A win against New Zealand today is unlikely, but Scotland have the chance to put an end to their ‘turgid, ineffective game’, writes Iain Morrison.
My, how we laughed a few years back when the Kiwi scribbler Chris Rattue labelled the Welsh: “The village idiots of world rugby”. Ah, we were wiping the tears from our eyes at that one....“village idiots!”
Last week the same man wrote that Scotland’s national team were, “playing a turgid, ineffective game that belongs in a cave because the players have no skills”. Hoy! We have feelings, don’t you know?
We’ll pick apart the insults a little later but the evidence for the prosecution is overwhelming because Scotland haven’t been remotely competitive against the All Blacks in the professional era. Ignore the ancient history for a moment and concentrate on the last three meetings between the two teams which took place in 2007, 2008 and 2010. New Zealand won those three contests at a canter, coasting all the way. They triumphed by an aggregated total of 121-9 (or an average score of 40-3) and every one of those Tests took place at Murrayfield. If those statistics don’t hurt it is only because the Vicodin is finally kicking in.
The Scots are grateful for two draws (1964 & 1983) while the Kiwis are livid that they tied their last game against Australia, a result that prevented them sharing the longest winning streak in international rugby with South Africa who won 17 on the bounce. Actually the record belongs to Lithuania who boast 18 consecutive victories but they are a second (or is it third?) tier nation.
Not only is this New Zealand team good, they are also upset that the Wallabies came between them and history. The images of a bear, a sore head and a stick all spring to mind and the consequences of that combination are never very good.
As for the cavemen jibe, it hurts because it is true, well half true to be exact. In positions where effort, hard work and application are the principal requirements for excellence then the Scots do pretty well and we’re obviously talking here about the forwards. The pack that takes to the field this afternoon will do a decent job of winning their own ball and maybe make a few steals into the bargain. It would fancy its chances of making an impact in the set scrum too if Euan Murray was in harness.
However those positions on the field that require the acquisition of a wide range of highly specialised skills – running, passing, timing, catching, stepping, kicking, anticipating and all the rest, ideally honed under the intense glare of the brightest competitive spotlights – this is where the Scots fall flat. The small player base and lack of intensity, the appalling weather and several decades’ reliance on route-one rugby has meant that Scottish back play has all too often entailed chasing the up-and-under.
It wasn’t always so. As recently as 1990 New Zealand needed five Grant Fox penalties to counter two tries from Scottish wingers, Tony Stanger and Alex Moore, to escape with a three-point win in Auckland.
Moreover Scotland are returning to a more adventurous style of rugby under Andy Robinson, who has always picked a team to attack with the ball in hand even when he has not always boasted the players to put his expansive plan into effective action. Across his starting XV the coach has opted for intelligence and skill over size and strength, from the inclusion of Ross Rennie over David Denton in the third row of the scrum, to Greig Laidlaw at stand-off and the preference for Stuart Hogg’s counter-attacking threat over the hefty boot of Greg Tonks at full-back.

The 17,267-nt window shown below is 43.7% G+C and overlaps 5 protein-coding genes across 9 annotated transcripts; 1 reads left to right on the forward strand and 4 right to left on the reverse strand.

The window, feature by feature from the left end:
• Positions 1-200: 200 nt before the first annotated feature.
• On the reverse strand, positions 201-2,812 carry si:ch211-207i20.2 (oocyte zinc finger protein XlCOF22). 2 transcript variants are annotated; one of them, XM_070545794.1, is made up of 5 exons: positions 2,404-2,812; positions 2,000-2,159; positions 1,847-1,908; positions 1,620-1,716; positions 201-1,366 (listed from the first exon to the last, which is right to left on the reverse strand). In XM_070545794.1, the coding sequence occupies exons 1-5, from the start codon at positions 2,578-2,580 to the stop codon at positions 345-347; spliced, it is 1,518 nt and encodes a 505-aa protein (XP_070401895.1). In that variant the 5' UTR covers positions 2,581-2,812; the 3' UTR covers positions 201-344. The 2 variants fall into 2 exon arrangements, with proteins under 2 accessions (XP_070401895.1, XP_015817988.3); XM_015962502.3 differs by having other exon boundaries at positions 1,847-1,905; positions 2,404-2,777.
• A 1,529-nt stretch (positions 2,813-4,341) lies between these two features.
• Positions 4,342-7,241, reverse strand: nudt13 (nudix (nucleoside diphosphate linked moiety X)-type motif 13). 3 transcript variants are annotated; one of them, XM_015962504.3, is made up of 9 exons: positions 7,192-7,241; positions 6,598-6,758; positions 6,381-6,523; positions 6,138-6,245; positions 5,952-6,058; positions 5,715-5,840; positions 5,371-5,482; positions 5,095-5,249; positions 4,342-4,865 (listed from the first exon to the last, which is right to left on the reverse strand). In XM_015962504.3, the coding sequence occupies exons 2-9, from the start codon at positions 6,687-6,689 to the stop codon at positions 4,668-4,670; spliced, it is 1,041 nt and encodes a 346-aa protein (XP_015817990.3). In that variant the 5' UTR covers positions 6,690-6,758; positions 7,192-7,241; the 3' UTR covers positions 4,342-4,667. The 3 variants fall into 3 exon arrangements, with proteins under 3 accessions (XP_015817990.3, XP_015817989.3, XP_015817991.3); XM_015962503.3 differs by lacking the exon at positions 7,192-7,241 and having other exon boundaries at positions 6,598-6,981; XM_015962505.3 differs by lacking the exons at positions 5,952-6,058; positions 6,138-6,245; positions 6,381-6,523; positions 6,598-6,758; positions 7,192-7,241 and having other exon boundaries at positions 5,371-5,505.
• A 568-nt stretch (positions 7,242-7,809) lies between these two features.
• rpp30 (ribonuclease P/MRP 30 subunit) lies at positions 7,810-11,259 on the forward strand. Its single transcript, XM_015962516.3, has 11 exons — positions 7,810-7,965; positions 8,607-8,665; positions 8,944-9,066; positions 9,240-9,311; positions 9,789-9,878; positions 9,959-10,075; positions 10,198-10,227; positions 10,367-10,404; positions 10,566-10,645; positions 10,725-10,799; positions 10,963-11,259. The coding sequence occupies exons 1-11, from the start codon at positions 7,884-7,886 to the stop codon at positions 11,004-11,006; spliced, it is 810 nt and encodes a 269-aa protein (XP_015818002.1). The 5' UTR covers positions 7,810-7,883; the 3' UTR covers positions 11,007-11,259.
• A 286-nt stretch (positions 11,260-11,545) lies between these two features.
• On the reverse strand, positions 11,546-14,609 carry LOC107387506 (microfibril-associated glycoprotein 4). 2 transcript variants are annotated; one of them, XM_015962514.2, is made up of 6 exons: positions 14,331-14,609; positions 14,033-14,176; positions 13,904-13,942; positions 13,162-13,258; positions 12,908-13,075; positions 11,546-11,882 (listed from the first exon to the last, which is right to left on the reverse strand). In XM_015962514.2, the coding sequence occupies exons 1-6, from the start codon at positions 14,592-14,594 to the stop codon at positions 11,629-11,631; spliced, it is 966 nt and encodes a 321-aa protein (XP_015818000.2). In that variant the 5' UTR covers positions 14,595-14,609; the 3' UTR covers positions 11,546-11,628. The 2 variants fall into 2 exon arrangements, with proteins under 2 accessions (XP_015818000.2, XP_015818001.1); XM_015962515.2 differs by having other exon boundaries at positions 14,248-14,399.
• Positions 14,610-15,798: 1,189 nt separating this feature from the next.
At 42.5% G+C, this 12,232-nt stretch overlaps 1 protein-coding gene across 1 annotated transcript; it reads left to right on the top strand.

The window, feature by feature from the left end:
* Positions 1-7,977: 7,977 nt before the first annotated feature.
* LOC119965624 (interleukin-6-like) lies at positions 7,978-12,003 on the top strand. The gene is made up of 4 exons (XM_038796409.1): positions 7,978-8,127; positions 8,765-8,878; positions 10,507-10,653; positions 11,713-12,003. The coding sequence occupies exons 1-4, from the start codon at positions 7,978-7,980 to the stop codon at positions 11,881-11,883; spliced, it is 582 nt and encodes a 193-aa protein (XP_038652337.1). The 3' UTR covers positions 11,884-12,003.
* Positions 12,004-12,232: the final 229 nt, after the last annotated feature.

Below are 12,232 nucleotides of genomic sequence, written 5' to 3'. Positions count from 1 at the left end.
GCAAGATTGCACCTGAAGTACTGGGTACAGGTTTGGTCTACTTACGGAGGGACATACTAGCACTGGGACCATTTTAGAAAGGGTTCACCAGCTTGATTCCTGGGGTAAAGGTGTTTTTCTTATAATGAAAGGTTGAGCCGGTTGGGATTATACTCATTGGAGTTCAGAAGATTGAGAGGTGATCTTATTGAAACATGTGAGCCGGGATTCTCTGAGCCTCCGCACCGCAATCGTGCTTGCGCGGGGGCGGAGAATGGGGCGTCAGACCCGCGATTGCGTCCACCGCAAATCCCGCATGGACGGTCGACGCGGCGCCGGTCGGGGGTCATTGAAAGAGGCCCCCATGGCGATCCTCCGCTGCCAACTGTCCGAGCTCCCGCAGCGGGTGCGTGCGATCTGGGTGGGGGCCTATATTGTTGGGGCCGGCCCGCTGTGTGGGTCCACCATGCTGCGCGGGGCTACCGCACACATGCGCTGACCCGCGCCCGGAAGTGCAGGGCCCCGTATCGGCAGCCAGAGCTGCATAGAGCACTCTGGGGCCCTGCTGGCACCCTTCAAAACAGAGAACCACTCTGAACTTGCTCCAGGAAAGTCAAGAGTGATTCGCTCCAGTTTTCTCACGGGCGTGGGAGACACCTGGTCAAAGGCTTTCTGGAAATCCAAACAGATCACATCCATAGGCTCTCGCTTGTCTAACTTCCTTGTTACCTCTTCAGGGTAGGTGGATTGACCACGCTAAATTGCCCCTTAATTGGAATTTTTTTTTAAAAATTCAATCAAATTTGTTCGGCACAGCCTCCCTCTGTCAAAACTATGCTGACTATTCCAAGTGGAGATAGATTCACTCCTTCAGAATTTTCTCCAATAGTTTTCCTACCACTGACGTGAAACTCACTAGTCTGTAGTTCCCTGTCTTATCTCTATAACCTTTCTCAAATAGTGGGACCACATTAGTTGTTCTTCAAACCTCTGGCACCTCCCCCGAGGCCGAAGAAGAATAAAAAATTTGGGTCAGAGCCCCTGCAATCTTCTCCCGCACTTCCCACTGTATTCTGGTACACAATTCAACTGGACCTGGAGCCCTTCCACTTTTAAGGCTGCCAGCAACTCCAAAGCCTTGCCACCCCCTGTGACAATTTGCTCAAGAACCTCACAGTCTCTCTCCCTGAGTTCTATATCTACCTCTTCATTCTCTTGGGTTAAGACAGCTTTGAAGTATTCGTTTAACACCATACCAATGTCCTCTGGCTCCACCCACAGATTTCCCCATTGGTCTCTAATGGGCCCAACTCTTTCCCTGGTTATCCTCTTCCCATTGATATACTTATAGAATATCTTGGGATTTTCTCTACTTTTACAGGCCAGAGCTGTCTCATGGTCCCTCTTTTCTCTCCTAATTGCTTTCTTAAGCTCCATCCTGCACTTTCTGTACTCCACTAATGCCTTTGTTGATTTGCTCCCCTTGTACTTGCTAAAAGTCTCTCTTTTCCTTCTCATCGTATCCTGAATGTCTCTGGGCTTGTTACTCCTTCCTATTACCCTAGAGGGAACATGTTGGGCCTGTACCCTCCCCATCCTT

You could argue that Scotland are better off cutting their cloth according to their own strengths, picking a giant pack and a kicking playmaker like Duncan Weir. That may happen come the Rugby World Cup in 2015 but right now Weir is sidelined by injury and if Scotland go down fighting this afternoon, after scoring a couple of tries to talk about, that will be seen as a decent shift – not that the All Blacks concede too many five-pointers.
The visitors have the best defence in world rugby allied to the most dangerous attack. In this year’s southern hemisphere Championship the All Blacks shared possession with the opposition 50/50 but they scored 18 tries and conceded six. After generations of giving second best to the All Blacks, it is difficult seeing Scotland beating them today. To achieve that milestone Scotland need their best players on the pitch and they need their best players at their best. Neither of those conditions is in place. Murray, to name just one, is missing and too many frontline players are short of form or fitness.
Instead Scotland will focus on achieving mini-goals today. The home side will want to get the first points on the scoreboard to sow some doubt in the All Black minds. Defence coach Matt Taylor will focus on keeping the Kiwis try-less for the first quarter because the last meeting between these two teams was over as a contest after 20 minutes. If they manage that the Scots will focus on keeping them out until half-time.
In the Championship the Kiwis scored most of their tries from first phase (eight) or from multi-phase possession (seven) i.e. 11 or more phases. If Scotland can stop New Zealand scoring from the set piece, ensuring everyone knows exactly what they are doing from the scrum and lineout, this All Blacks team takes time to find the tryline, so giving the opposition a chance to win the ball back.
Scotland will take heart from the Wallabies’ last showing when the men in yellow piled into the breakdowns and hounded the Kiwis from the first whistle to the last with an in-your-face aggressive defence. They need to embrace the “cavemen” jibe and use it to good effect, knock a few All Black bodies about.
It’s hard to see Scotland winning today but there is still plenty at stake because the manner in which they lose can offer New Zealand a timely reminder as to why they still visit Murrayfield.